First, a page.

Re: Debugging of optimized code

Ali-Reza Adl-Tabatabai <ali@N2.SP.CS.CMU.EDU>
Fri, 3 Feb 1995 17:05:52 GMT

          From comp.compilers

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Newsgroups: comp.compilers
From: Ali-Reza Adl-Tabatabai <ali@N2.SP.CS.CMU.EDU>
Keywords: debug, optimize, WWW
Organization: Compilers Central
References: 95-02-008
Date: Fri, 3 Feb 1995 17:05:52 GMT

I have been pursuing the problem of debugging optimized code as my
thesis topic. Our research focuses on non-intrusively debugging
optimized code, i.e., we do not want to constrain the compiler's
optimizations in any way nor do want to insert additional code into
the object just to allow debugging. We have been focusing on C as the
source language being debugged and are looking at standard scalar
optimizations found in typical production compilers (e.g., instruction
scheduling, coloring register allocation, code motion, strength
reduction, dead code elim., etc.). We have implemented and are in the
process of evaluating most of our techniques in the context of an
optimizing C compiler being developed here at CMU. We are not yet
looking at parallelized code; Robert Cohn's thesis, available as CMU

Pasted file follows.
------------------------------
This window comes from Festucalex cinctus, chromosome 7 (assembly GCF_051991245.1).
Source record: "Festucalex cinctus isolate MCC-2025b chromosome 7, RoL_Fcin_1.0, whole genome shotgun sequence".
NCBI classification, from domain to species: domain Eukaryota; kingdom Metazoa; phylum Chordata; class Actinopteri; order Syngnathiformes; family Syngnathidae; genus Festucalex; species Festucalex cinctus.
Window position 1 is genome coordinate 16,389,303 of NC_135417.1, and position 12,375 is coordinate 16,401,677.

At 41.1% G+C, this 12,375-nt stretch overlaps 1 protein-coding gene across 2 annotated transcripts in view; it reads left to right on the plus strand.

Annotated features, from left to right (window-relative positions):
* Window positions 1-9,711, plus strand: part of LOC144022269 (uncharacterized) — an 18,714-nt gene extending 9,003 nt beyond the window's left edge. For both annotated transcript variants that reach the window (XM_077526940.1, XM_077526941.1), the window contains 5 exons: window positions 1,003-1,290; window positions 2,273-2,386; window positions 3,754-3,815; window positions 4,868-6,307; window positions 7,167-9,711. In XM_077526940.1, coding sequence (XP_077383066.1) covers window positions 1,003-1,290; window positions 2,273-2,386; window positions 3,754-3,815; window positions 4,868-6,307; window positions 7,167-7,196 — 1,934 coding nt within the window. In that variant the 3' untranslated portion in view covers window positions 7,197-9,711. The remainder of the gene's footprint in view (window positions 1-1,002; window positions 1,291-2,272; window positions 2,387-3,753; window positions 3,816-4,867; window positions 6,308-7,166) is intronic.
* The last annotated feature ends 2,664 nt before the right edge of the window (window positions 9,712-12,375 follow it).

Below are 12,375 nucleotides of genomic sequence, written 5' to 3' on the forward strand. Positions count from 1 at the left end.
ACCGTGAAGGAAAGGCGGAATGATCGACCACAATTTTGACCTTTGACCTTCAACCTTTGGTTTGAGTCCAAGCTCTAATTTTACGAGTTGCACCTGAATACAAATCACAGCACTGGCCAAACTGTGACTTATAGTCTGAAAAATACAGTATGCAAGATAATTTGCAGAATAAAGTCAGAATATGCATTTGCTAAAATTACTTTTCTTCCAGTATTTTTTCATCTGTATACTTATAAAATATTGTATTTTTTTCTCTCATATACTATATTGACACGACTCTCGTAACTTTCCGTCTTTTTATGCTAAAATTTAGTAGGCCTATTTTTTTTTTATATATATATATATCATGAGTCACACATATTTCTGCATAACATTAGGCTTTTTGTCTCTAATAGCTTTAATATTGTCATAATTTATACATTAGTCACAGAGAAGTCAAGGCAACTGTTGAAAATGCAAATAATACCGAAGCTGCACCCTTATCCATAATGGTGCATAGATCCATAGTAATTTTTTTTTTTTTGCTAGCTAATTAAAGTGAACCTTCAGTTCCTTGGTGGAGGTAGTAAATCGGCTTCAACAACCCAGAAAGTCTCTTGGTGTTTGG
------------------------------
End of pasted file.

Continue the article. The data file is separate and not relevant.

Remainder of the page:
tech report CMU-CS-92-204, addresses the problem of source-level
debugging of parallelized code.

In our opinion, it is important that the techniques for debugging
optimized code be non-intrusive. A version of the code that has been
compiled with less than full strength optimizations or with additional
code to allow debugging is not the fully optimized version and thus
does not fully address the problem. A vendor will ship the fully
optimized translation of a program that will not contain the
additional code or debuggable optimizations. For interactive
debugging purposes, it may be O.K. to assume that the debugger can be
somewhat intrusive by implementing additional breakpoints behind the
user's back, although doing so may change the timing behavior of the
process being debugged, thus possibly masking a bug (e.g., due to race
conditions). However, such techniques obviously don't apply in the
case of post-mortem debugging.

For an approach to have practical significance in production compiler
tool chains, we must look at popular source languages such as C,
despite the additional problems that this language's "features" may
create (e.g., pointers, undefined evaluation order, etc.).

We have found that the situation is not at all hopeless. With full
optimizations, it is generally not possible to allow debugging in the
classical sense. The debugger's functionality must be extended to
allow new forms of breakpoints to account for the re-ordering and
interleaving of statements and new responses to user queries to
account for source variables whose run-time values are either
non-existent (e.g., due to register allocation) or not as the user
expects (due to elimination or re-ordering of code).

You can find earlier results of our work concerning register
allocation and instruction scheduling in POPL'93 and PLDI'93. These
papers and some of our more recent work can be found in

Ali Adl-Tabatabai
School of Computer Science
Carnegie Mellon University

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